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IntroductionEdward Cardinal Cassidy, Australian head of the Vatican's Commission for Religious Relations with the Jews, called in reporters to announce the long-awaited results of his investigation. It was March 16, 1998--eleven years after Pope John Paul II had asked the Commission to determine what responsibility, if any, the Church bore for the slaughter of millions of European Jews during World War II. For the Church, a more explosive subject could hardly be imagined. It had been thirty-five years since Rolf Hochhuth's play The Deputy had first raised the charge of papal complicity in the Holocaust, triggering Catholic outrage worldwide. Yet the suggestion that the Vatican bore any responsibility for what had happened to the Jews continued to grate on Catholic sensibilities. And so nervousness mixed with curiosity as the report was finally released to a public sharply divided between those worried that it might criticize the Church, and those who feared it would not.Heightening the drama and underlining the significance of the event, the Pope himself wrote an introduction to the report. John Paul II hailed the Commission document--"We Remember: A Reflection on the Shoah"--as an important part of Church preparations for the upcoming millennial celebrations. To properly observe the jubilee, the Pope wrote, the Church's sons and daughters must purify their hearts by examining the responsibility they bore for sins committed in the past. He voiced the hope that by providing an accurate account of past evils, the Commission report would help ensure that such horrors as the Holocaust would never be repeated. The report's preamble echoed this theme, not only stressing the Pope's commitment to repentance for past sins, but also linking the proper understanding of the past to the building of a brighter future.At the heart of the problem, as the Vatican commissioners recognized, was the fact that the Holocaust had taken place "in countries of long-standing Christian civilization." Might there be some link, they asked, between the destruction of Europe's Jews and "the attitudes down the centuries of Christians toward the Jews"?Those who feared that the report might criticize past popes or past Church actions were soon relieved to learn that the Commission's answer to this question was a resounding "no." True, the report admitted, Jews had for centuries been discriminated against and used as scapegoats, and, regrettably, certain misguided interpretations of Christian teachings had on occasion nurtured such behavior. But all this regarded an older history, one largely overcome by the beginning of the 1800s.In the Commission's view, the nineteenth century was the key period for understanding the roots of the Holocaust and, in particular, the reasons why the Church bore no responsibility for it. It was in that turbulent century that new intellectual and political currents associated with extreme nationalism emerged. Amid the economic and social upheavals of the time, people started to accuse Jews of exercising a disproportionate influence. "There thus began to spread," the Commission members argued, "an anti-Judaism that was essentially more sociological and political than religious." This new form of antagonism to the Jews was further shaped by racial theories that first appeared in the latter part of the nineteenth century and reached their terrible apotheosis in the Nazis' glorification of a superior Aryan race. Far from supporting these racist ideologies, the Vatican commissioners asserted, the Church had always condemned them.And so, according to the report, a crucial distinction must be made. What arose in the late nineteenth century, and sprouted like a poisonous weed in the twentieth, was "anti-Semitism, based on theories contrary to the constant teaching of the Church." This they contrasted with "anti-Judaism," long-standing attitudes of mistrust and hostility of which "Christians also have been guilty," but which, in the Vatican report, had nothing to do with the hatred of the Jews that led to the Holocaust.When I read the news story of the Vatican press conference, and later read the text of the Commission report, I knew that there was something terribly wrong with the history that the Vatican was recounting. It is a history that many wished had happened, but it is not what actually happened. It is the latter story, sometimes dramatic, sometimes hard to believe, often sad, that I try to tell in the pages that follow. Just how little this history is known was driven home to me by reader reactions to my recent book The Kidnapping of Edgardo Mortara. The book tells of a six-year-old Jewish boy in Bologna, Italy, who, in 1858, was taken from his family on orders of the local inquisitor. Having been secretly baptized by a servant--or so it was claimed--the boy, the inquisitor argued, was now Catholic and could not remain in a Jewish household."You mean there was still an Inquisition in 1858?" readers asked. "I thought the Inquisition was back in the 1500s or 1600s." I also kept hearing--especially from non-Jewish readers--how amazing it was for them to learn that forcing Jews to wear yellow badges and keeping them locked in ghettoes were not inventions of the Nazis in the twentieth century, but a policy that the popes had championed for hundreds of years.Although various histories of the fraught relations between the Roman Catholic Church and the Jews have been published, most focus on a more remote past. Others examine Church doctrine, engage in biblical exegesis, or analyze various other texts, and so do not capture the actual struggle between the Church and the Jews. Someone, I thought, needed to write a book about the Church and the Jews in modern times, one that would use original archival documents--many never before examined--to tell a story that has remained in important ways unknown.This last point is worth emphasizing, because while recent scholar- ship--especially in Italy--has brought to light important new information about the Vatican and the Jews, much has remained buried in the archives. In this light, Cardinal Ratzinger's announcement in 1998 that, for the first time, the archives of the Holy Office of the Inquisition were being opened to scholars, offered a once-in-a-lifetime opportunity. Sources never before seen by scholars were now available, offering the tantalizing prospect of new insights into Church history. This book rests heavily on these newly available documents from the Inquisition archives, as well as from other Vatican archives that have become open to researchers in recent years. Together with evidence that has been reported in the specialized scholarly literature--mainly in Italy and France--over the past few years these new sources shed light on a history that until now has remained hidden.Back in early 1998, news of the impending release of the Vatican report on the Holocaust had brought hope that the Church itself might help rectify the ignorance that surrounded the history of the Church's dealing with the Jews. Pope John Paul II had done much to foster an ecumenical spirit and warmer relations between the Catholic Church and the Jews, and he had called on the Commission to be fearless in confronting the truths of the past. The Commission did not take its task lightly, studying the question for over a decade before formulating its conclusions. Surely, thirty-six years after the Second Vatican Council opened, the time had come for the Church to face up to its own uncomfortable past.The report's key passage on the rise of modern anti-Semitism explains:By the end of the eighteenth century and the beginning of the nineteenth century, Jews generally had achieved an equal standing with other citizens in most states and a certain number of them held influential positions in society. But in that same historical context, notably in the nineteenth century, a false and exacerbated nationalism took hold. In a climate of eventful social change, Jews were often accused of exercising an influence disproportionate to their numbers. Thus there began to spread in varying degrees throughout most of Europe an anti-Judaism that was essentially more sociological and political than religious.The anti-Semitism embraced by the Nazi regime, the report goes on to say, was the product of this new social and political form of anti-Judaism, which was foreign to the Church, and which mixed in new racial ideas that were similarly at odds with Church doctrine.This argument, sadly, is not the product of a Church that wants to confront its history. If Jews acquired equal rights in Europe in the eighteenth and nineteenth centuries, it was only over the angry, loud, and indeed indignant protests of the Vatican and the Church. And if Jews in the nineteenth century began to be accused of exerting a disproportionate and dangerous influence, and if a form of anti-Judaism "that was essentially more sociological and political than religious" was taking shape, this was in no small part due to the efforts of the Roman Catholic Church itself.As this book will show, the distinction made in the report between "anti-Judaism"--of which some unnamed and misinformed Christians were unfortunately guilty in the past--and "anti-Semitism," which led to the horrors of the Holocaust, will simply not survive historical scrutiny.The notion that the Church fostered only negative "religious" views of the Jews, and not negative images of their harmful social, economic, cultural, and political effects--the latter identified with modern anti-Semitism--is clearly belied by the historical record. As modern anti-Semitic movements took shape at the end of the nineteenth century, the Church was a major player in them, constantly warning people of the rising "Jewish peril." What, after all, were the major tenets of this modern anti-Semitic movement if not such warnings as these: Jews are trying to take over the world; Jews have already spread their voracious tentacles around the nerve centers of Austria, Germany, France, Hungary, Poland, and Italy; Jews are rapacious and merciless, seeking at all costs to get their hands on all the world's gold, having no concern for the number of Christians they ruin in the process; Jews are unpatriotic, a foreign body ever threatening the well-being of the people among whom they live; special laws are needed to protect society, restricting the Jews rights and isolating them. Every single one of these elements of modern anti-Semitism was not only embraced by the Church but actively promulgated by official and unofficial Church organs.The Commission's neat distinction between anti-Judaism and anti-Semitism was not new to the 1998 document. In the wake of the Second World War, scholars and theologians close to the Church began to look for a way to defend the Church from the charge of having helped lay the groundwork for the Holocaust. The anti-Semitism/anti-Judaism distinction soon became an article of faith that relieved the Church of any responsibility for what happened. Before long, millions of people came to assume its historical reality.Given the important role played, as we shall see, by the Jesuit journal Civilta  cattolica in this history, I was especially struck by the use of this distinction in a recent history of the journal. Written by the well-respected Church historian and Jesuit priest Giuseppe De Rosa, the book was published on the occasion of the journal's 150th anniversary in 2000.Father De Rosa notes with regret Civilta cattolica's century-long campaign against the Jews, observing that the journal only changed course in 1965, in the wake of the Second Vatican Council. "It is necessary, however," he adds, "to note that these [hostile articles] were not a matter of 'anti-Semitism,' the essential ingredient of which is hatred against the Jews because of their 'race,' but rather anti-Judaism, which opposes and combats the Jews for religious and social reasons." He then lists some of the charges that were regularly made in the journal's pages: "that the Jews battled the Church, that they practiced the ritual murder of Christian children, that they had enormous political power in their hands to the point of controlling governments and, above all, that they possessed great wealth, earned by usury, and thus had incredibly strong economic influence, which they used to the detriment of Christianity and Christian peoples." Father De Rosa adds, quite correctly, that the Jesuit journal was not alone in making such accusations, for they filled the pages of many mainstream Catholic publications.By way of illustration of Civilta cattolica's anti-Judaism (as opposed to anti-Semitism), he offers some passages from articles in the journal authored by Fathers Rondina and Ballerini in the 1890s. These tell of Jews' thirst for world domination, their hunger for gold, and their belief that Christians are no better than animals. Wherever the Jews live, in the words of these authors, they "form a foreign nation, and sworn enemy of [the people's] well-being." What should good Catholics do about this terrible threat to their livelihoods and happiness? The answer offered in the pages of Civilta cattolica was clear: The Jews' "civil equality" must be immediately revoked, for "they have no right to it," remaining forever "foreigners in every country, enemies of the people of every country that puts up with them."There is an unsettling logic behind both Father De Rosa's use of the anti-Judaism/anti-Semitism distinction, and that of the Vatican Commission itself, for they share a disturbing subtext. They suggest that if the attitudes and actions promulgated by the Church can be labeled "religious," they can be minimized and, in any case, shown to be of a very different kind than the truly dangerous forms of anti-Semitism. Such a distinction also permits the Roman Catholic Church to argue that it played no role in spreading the hatred of the Jews in Europe that helped make the Holocaust possible.From the Hardcover edition.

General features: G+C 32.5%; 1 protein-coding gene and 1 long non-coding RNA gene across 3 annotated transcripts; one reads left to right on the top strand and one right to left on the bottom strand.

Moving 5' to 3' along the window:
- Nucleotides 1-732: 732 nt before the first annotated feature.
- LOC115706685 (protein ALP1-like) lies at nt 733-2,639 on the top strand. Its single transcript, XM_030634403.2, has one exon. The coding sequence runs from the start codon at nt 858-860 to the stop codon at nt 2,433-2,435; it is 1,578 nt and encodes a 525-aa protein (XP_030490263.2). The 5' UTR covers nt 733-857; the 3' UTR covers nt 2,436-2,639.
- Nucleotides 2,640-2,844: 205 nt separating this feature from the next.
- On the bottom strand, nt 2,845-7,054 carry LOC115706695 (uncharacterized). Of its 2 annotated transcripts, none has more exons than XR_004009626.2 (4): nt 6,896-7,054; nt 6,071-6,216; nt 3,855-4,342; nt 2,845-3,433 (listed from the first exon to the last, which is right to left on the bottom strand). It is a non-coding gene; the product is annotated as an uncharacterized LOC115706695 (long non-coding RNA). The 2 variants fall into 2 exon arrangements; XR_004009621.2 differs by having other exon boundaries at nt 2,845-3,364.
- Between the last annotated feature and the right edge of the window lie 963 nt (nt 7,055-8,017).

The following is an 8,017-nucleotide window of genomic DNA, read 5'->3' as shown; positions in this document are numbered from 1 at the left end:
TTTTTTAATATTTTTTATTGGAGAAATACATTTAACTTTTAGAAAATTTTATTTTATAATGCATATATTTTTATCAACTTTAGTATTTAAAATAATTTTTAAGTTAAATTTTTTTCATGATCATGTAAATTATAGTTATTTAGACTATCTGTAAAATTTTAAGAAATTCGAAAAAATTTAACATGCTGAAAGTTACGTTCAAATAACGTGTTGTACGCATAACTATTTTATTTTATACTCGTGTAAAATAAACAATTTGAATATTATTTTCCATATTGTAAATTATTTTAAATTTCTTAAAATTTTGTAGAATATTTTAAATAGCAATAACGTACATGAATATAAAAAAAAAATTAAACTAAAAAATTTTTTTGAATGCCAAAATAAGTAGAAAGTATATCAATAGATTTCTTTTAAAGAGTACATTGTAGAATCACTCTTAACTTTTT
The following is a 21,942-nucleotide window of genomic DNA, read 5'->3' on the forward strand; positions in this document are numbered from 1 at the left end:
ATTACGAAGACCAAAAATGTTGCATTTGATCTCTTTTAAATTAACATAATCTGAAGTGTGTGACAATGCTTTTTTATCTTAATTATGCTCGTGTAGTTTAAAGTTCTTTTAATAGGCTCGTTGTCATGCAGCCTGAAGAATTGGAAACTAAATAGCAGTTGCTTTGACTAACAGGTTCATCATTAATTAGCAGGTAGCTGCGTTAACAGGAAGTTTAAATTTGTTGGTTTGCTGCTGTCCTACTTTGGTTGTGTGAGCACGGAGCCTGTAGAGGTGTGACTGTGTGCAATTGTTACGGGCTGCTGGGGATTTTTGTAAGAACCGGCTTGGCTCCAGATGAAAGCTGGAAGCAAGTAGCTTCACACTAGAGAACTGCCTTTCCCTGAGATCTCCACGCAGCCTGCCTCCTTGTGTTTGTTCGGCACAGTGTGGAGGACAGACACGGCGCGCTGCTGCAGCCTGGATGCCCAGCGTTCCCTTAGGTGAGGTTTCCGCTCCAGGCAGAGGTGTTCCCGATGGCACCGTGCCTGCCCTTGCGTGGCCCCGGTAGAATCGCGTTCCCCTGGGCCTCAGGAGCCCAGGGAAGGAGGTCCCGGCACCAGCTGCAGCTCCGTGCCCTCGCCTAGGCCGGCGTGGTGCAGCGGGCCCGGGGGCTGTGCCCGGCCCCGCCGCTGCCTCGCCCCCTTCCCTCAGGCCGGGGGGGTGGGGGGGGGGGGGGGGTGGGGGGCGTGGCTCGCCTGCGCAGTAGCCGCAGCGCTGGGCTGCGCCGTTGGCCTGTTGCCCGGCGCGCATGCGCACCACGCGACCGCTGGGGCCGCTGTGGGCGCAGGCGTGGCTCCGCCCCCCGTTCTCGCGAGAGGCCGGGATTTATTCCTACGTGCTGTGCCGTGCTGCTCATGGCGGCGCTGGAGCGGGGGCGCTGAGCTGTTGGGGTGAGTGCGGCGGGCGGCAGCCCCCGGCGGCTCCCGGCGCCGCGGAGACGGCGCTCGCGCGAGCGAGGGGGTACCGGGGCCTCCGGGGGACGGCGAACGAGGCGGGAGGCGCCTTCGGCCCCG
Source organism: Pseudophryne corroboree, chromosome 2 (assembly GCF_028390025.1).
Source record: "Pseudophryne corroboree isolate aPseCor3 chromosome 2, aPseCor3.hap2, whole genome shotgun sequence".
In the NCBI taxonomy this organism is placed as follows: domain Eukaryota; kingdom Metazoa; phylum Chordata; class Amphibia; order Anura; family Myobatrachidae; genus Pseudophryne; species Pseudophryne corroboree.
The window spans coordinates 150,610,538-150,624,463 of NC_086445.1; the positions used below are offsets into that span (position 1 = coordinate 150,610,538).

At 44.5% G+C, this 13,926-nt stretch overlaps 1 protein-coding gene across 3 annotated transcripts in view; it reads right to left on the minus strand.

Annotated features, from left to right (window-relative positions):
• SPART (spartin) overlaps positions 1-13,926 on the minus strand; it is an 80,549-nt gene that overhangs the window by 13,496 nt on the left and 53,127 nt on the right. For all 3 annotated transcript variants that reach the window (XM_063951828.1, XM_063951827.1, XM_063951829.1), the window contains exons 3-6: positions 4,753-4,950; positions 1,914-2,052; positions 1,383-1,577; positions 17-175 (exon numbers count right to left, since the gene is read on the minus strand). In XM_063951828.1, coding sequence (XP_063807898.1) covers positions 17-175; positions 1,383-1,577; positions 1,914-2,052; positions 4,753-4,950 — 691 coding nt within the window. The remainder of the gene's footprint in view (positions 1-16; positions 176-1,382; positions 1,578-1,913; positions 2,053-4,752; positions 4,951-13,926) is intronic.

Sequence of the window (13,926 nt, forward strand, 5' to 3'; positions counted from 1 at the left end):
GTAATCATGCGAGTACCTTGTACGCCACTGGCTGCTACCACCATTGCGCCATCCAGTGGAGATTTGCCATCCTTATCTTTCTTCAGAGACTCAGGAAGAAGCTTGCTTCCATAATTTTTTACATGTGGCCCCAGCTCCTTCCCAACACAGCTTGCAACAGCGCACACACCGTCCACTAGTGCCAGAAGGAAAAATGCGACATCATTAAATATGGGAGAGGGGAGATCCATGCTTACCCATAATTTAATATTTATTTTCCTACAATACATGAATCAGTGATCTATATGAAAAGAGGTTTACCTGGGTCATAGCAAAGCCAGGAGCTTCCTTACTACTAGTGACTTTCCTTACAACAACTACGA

Bookclub Guide